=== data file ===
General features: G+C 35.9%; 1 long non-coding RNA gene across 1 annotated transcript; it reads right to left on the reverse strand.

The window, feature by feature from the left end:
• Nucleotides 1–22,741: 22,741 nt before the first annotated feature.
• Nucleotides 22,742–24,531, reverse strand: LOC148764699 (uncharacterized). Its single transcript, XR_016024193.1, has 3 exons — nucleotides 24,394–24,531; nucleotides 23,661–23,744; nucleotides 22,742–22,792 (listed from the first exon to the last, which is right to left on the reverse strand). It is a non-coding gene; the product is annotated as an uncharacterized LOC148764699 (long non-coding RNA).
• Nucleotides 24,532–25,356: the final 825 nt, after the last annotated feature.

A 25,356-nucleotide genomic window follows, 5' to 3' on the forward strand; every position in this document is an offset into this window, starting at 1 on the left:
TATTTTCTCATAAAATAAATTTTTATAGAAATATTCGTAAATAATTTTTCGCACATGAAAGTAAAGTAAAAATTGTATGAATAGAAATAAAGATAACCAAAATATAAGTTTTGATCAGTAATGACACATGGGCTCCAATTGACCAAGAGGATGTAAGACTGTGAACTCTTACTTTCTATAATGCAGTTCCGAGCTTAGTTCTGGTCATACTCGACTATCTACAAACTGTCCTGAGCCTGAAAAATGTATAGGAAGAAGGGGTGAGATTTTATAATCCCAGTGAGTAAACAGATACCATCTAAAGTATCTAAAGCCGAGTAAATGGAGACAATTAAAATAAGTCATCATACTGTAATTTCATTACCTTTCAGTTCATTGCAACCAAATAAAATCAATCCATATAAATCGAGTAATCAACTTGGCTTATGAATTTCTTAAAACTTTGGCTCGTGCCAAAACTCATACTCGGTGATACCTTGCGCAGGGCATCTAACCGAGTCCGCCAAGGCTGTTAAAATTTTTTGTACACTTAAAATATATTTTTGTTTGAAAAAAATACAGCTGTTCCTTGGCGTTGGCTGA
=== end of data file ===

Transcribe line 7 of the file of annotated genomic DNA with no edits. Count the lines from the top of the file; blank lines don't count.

TATTTTCTCATAAAATAAATTTTTATAGAAATATTCGTAAATAATTTTTCGCACATGAAAGTAAAGTAAAAATTGTATGAATAGAAATAAAGATAACCAAAATATAAGTTTTGATCAGTAATGACACATGGGCTCCAATTGACCAAGAGGATGTAAGACTGTGAACTCTTACTTTCTATAATGCAGTTCCGAGCTTAGTTCTGGTCATACTCGACTATCTACAAACTGTCCTGAGCCTGAAAAATGTATAGGAAGAAGGGGTGAGATTTTATAATCCCAGTGAGTAAACAGATACCATCTAAAGTATCTAAAGCCGAGTAAATGGAGACAATTAAAATAAGTCATCATACTGTAATTTCATTACCTTTCAGTTCATTGCAACCAAATAAAATCAATCCATATAAATCGAGTAATCAACTTGGCTTATGAATTTCTTAAAACTTTGGCTCGTGCCAAAACTCATACTCGGTGATACCTTGCGCAGGGCATCTAACCGAGTCCGCCAAGGCTGTTAAAATTTTTTGTACACTTAAAATATATTTTTGTTTGAAAAAAATACAGCTGTTCCTTGGCGTTGGCTGA